The beast from the east

27 March 2018

We are now, at time of writing, in the second half of March and the beast from the east is still giving us a hard time, there is now talk of it coming back for a third time to make us suffer. This winter has been very long and much harder than last year, let’s hope it will release its grip soon and we will get a decent spring and summer.

We are now coming to the end of our winter landscaping projects, as we will soon have to start maintenance jobs like mowing and weeding, but we will also turn our attention to some of the plant raising and husbandry jobs.

We have taken some early cuttings, which are now ready to be potted on – these are mostly for use in troughs and urns for this season’s displays. We have also taken the opportunity to split some of the plants used in the containers last year: Astelias and Phormiums that we use as the central specimens with their colourful bold sword like foliage. We brought them into an unheated glasshouse in the autumn for frost protection and kept them on the dryish side. Now, they are ready to start growing again it is fine to chop them up into smaller plants; I like to use an old saw to get a good clean cut. Kept in the tunnel for a few weeks they will soon make fresh roots and establish themselves. I haven’t been too greedy trying to make hundreds of plants, most of them I have only cut in half as I still want to have large plants to put back into the urns, but it will give me enough to put some into the borders as well.

Lots of hardy perennial plants were divided in a similar way in the autumn and kept in the tunnel to overwinter. They are now shooting away, we will have to keep them inside for a few more weeks while the likelihood of hard frost is still around, and they should be strong enough to be planted out into their garden positions in early summer. Included are Agapanthus, red hot pokers, Arum lilies, Kaffir lilies, Montbretia and many others less well known.

Before we leave the winter projects, here is a little update on where we have got to. The East Avenue is now planted up with its Limes and the Walnut end stops, all we need to do now is sow the wildflower meadow seed, which we will be doing very soon. The recommended time is late March, so we are just waiting for the weather to improve a bit.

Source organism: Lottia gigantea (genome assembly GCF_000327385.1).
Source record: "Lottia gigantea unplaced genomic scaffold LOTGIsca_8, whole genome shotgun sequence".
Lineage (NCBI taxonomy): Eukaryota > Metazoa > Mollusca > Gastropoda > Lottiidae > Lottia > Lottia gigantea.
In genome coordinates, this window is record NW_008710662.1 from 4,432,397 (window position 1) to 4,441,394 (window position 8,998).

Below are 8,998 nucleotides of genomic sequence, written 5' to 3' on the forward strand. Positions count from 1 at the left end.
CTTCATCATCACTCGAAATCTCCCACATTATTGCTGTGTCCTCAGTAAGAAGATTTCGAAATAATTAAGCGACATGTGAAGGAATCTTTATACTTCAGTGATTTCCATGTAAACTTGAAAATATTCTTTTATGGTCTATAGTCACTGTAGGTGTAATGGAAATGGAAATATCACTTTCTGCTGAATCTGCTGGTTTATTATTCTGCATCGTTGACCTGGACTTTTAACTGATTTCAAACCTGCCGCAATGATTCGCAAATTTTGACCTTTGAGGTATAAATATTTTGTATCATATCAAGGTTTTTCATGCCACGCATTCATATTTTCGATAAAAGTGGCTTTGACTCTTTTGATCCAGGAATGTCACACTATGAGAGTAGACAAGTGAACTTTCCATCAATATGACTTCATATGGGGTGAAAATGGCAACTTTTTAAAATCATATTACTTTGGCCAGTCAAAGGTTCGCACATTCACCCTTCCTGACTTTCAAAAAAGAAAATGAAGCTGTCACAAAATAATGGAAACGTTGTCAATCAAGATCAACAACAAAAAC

On the middle Terrace the drainage of the buttress beds has been completed. Water pipes have been laid and we are now just waiting for the riser covers to arrive before we fit the taps. But there is plenty of time to do this little job as we will not need to water any plants for a couple of months yet.

The other area that we are just finishing off is between the Rose Garden and the west wing of the house on the top terrace, this area is often referred to as the Secret Garden. Presently it is quite an open area, but it will hopefully become more secretive, as we are screening the entrance from the top terrace gardens with a yew hedge forming a zig-zag passageway. This area, formerly a large sea of gravel, will now be mostly grass, but with a very attractive Pentland stone pathway that connects the descending staircase from the west wing directly to the Rose Garden.

While we have been working on the landscape projects there has been some important cultural work taking place as well. Fruit-tree pruning has been taking place since the new year and more recently rose pruning, in this part of Scotland it is usually recommended this is carried out in March, however this year with its very severe weather the later done the better so if you have not done yours yet don’t worry you can still do it now.

Here’s hoping that we get some better weather soon.

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